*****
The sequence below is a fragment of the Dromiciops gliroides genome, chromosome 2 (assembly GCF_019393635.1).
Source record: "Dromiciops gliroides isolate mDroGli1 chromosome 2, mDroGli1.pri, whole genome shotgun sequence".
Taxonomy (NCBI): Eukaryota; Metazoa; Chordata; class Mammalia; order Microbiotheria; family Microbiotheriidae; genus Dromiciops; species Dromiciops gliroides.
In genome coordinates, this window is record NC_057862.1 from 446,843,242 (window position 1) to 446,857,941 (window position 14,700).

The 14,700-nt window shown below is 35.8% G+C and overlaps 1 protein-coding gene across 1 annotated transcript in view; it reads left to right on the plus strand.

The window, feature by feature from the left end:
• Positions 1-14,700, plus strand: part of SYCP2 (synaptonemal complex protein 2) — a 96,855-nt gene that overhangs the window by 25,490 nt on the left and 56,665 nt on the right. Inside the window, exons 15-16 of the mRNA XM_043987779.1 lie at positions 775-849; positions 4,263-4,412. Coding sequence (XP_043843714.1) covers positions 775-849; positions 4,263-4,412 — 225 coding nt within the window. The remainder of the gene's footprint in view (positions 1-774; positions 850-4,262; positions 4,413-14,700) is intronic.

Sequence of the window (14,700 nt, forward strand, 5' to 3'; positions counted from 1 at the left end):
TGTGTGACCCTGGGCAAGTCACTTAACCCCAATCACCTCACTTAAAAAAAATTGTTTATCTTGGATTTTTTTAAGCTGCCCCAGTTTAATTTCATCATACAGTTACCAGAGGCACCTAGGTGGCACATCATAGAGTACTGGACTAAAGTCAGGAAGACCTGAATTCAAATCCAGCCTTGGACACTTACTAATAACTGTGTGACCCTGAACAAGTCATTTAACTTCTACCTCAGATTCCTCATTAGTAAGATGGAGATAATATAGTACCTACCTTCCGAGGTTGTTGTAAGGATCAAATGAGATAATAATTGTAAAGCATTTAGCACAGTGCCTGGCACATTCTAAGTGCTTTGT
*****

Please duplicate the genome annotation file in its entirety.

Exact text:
The sequence below is a fragment of the Dromiciops gliroides genome, chromosome 2 (assembly GCF_019393635.1).
Source record: "Dromiciops gliroides isolate mDroGli1 chromosome 2, mDroGli1.pri, whole genome shotgun sequence".
Taxonomy (NCBI): Eukaryota; Metazoa; Chordata; class Mammalia; order Microbiotheria; family Microbiotheriidae; genus Dromiciops; species Dromiciops gliroides.
In genome coordinates, this window is record NC_057862.1 from 446,843,242 (window position 1) to 446,857,941 (window position 14,700).

The 14,700-nt window shown below is 35.8% G+C and overlaps 1 protein-coding gene across 1 annotated transcript in view; it reads left to right on the plus strand.

The window, feature by feature from the left end:
• Positions 1-14,700, plus strand: part of SYCP2 (synaptonemal complex protein 2) — a 96,855-nt gene that overhangs the window by 25,490 nt on the left and 56,665 nt on the right. Inside the window, exons 15-16 of the mRNA XM_043987779.1 lie at positions 775-849; positions 4,263-4,412. Coding sequence (XP_043843714.1) covers positions 775-849; positions 4,263-4,412 — 225 coding nt within the window. The remainder of the gene's footprint in view (positions 1-774; positions 850-4,262; positions 4,413-14,700) is intronic.

Sequence of the window (14,700 nt, forward strand, 5' to 3'; positions counted from 1 at the left end):
TGTGTGACCCTGGGCAAGTCACTTAACCCCAATCACCTCACTTAAAAAAAATTGTTTATCTTGGATTTTTTTAAGCTGCCCCAGTTTAATTTCATCATACAGTTACCAGAGGCACCTAGGTGGCACATCATAGAGTACTGGACTAAAGTCAGGAAGACCTGAATTCAAATCCAGCCTTGGACACTTACTAATAACTGTGTGACCCTGAACAAGTCATTTAACTTCTACCTCAGATTCCTCATTAGTAAGATGGAGATAATATAGTACCTACCTTCCGAGGTTGTTGTAAGGATCAAATGAGATAATAATTGTAAAGCATTTAGCACAGTGCCTGGCACATTCTAAGTGCTTTGT